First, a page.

Mr. Renton : The hon. Gentleman says that fast track correction is not working. Does he not think that the reason for that is that the existence of the fast track correction system is not well known enough?

Mr. Fisher : Details about the Press Council are generally not well known enough and not well understood. That has been illustrated by many remarks. The Press Council does very little to make itself user friendly or available. I should welcome the Press Council giving greater publicity to its activities and helping people to make use of its facilities. However, I do not believe that the Press Council is the right vehicle or body, or that it has been given the right powers to address the many problems that face us. Surely the time has come for us to address those problems and place something on the statute book.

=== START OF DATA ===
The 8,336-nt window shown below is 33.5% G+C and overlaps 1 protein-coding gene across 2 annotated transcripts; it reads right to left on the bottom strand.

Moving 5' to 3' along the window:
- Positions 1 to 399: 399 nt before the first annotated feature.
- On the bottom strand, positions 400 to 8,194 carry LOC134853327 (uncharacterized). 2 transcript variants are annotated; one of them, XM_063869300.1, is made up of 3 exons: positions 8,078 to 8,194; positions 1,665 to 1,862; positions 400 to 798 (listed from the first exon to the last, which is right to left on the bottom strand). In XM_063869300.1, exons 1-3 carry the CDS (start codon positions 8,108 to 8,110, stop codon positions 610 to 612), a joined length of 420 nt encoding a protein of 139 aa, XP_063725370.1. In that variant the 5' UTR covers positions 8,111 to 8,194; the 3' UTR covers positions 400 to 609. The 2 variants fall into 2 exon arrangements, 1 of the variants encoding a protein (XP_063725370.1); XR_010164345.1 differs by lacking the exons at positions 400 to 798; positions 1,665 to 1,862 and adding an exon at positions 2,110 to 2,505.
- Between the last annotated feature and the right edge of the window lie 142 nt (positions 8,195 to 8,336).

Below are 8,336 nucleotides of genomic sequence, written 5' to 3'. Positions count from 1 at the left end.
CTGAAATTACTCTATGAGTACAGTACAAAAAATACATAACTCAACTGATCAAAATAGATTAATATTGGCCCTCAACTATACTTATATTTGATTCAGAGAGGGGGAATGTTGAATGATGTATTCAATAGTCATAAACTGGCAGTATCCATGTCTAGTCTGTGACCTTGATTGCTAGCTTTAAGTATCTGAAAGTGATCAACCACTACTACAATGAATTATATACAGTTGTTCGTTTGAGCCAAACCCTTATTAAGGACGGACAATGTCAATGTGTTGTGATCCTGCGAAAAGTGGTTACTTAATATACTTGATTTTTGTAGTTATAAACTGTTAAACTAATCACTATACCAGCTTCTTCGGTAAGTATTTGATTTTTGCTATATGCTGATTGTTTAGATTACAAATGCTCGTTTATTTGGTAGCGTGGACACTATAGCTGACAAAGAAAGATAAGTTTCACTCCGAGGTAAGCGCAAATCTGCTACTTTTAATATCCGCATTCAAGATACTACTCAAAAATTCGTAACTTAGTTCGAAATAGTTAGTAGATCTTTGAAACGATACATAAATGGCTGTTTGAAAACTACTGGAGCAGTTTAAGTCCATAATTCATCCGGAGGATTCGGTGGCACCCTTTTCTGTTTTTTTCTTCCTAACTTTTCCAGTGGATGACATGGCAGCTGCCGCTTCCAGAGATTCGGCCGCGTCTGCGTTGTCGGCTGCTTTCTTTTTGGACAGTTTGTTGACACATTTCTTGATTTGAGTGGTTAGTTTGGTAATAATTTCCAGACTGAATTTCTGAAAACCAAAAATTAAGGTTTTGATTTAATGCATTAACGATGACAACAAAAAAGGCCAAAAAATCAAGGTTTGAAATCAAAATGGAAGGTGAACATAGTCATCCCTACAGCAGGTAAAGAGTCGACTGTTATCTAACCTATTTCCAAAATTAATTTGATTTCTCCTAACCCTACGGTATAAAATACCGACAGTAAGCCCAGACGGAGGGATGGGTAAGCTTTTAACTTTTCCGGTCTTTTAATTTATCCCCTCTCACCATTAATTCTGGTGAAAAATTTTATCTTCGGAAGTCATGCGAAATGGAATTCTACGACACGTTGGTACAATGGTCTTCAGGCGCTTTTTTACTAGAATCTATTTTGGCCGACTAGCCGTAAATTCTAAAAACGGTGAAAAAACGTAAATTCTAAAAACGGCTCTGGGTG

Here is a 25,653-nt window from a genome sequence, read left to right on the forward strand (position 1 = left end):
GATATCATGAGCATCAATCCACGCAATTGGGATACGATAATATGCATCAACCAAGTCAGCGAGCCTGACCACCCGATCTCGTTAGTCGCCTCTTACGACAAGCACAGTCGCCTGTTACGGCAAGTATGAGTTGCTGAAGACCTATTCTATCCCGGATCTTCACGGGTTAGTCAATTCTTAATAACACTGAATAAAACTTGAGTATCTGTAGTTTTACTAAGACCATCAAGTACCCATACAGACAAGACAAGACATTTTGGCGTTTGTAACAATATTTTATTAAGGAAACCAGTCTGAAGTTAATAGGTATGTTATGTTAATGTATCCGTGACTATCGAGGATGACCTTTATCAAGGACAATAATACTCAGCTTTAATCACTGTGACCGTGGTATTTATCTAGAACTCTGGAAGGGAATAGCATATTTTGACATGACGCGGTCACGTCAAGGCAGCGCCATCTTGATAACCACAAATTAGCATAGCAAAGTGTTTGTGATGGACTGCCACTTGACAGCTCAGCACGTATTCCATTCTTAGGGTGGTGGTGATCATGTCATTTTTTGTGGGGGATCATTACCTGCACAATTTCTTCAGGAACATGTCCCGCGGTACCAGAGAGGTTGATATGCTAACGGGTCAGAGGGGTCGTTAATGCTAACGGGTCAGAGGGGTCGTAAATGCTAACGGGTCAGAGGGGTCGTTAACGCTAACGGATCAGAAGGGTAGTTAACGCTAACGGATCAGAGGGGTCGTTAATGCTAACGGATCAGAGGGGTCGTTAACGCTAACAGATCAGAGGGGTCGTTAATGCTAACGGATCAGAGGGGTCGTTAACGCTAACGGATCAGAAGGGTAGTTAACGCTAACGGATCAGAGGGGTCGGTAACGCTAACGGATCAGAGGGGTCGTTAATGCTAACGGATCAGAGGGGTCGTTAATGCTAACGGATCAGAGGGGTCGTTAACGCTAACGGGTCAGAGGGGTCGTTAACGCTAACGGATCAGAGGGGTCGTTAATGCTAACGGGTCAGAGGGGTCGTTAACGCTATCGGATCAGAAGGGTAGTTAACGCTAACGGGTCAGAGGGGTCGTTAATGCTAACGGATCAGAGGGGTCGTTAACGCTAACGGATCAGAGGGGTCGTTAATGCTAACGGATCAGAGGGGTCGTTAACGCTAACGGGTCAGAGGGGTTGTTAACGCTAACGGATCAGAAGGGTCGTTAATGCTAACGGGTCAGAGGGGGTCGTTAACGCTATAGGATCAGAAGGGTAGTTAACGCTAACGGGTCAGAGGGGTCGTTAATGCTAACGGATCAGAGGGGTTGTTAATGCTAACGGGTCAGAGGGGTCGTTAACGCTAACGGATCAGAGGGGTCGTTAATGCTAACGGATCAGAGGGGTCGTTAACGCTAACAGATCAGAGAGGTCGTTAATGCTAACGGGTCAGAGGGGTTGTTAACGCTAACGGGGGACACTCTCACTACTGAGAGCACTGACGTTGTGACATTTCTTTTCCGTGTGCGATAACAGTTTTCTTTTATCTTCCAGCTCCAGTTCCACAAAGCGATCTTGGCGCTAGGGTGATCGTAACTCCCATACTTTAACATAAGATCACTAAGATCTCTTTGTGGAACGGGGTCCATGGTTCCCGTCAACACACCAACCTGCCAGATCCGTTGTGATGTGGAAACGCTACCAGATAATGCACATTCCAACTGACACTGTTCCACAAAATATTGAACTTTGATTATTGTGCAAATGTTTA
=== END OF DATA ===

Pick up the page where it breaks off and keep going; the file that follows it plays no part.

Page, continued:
We are discussing whether the Bill should be considered in Committee. My hon. Friend the Member for Clydebank and Milngavie has done everything that he can, both by his manner of presentation and by the skilful and shrewd way in which he has pitched the Bill, to make that easy. The Bill gets to the nub of the problem ; there ought to be a benchmark, a right of reply for individuals, to protect individuals. I suspect that that is the mood of the House. If we are to protect people such as that Conservative councillor whose case I mentioned, we need to protect them by means of a measure such as this. The Opposition support it. We believe that it should be part of a package of press reform to protect the individual. There should also be a right of privacy Bill, though not the Protection of Privacy Bill that was introduced last week, a freedom of information Bill and reform of the law of confidentiality and of the official secrets law. In addition, there should be moves to curb the concentration of newspaper ownership, but in that package the right of reply for individuals is absolutely essential.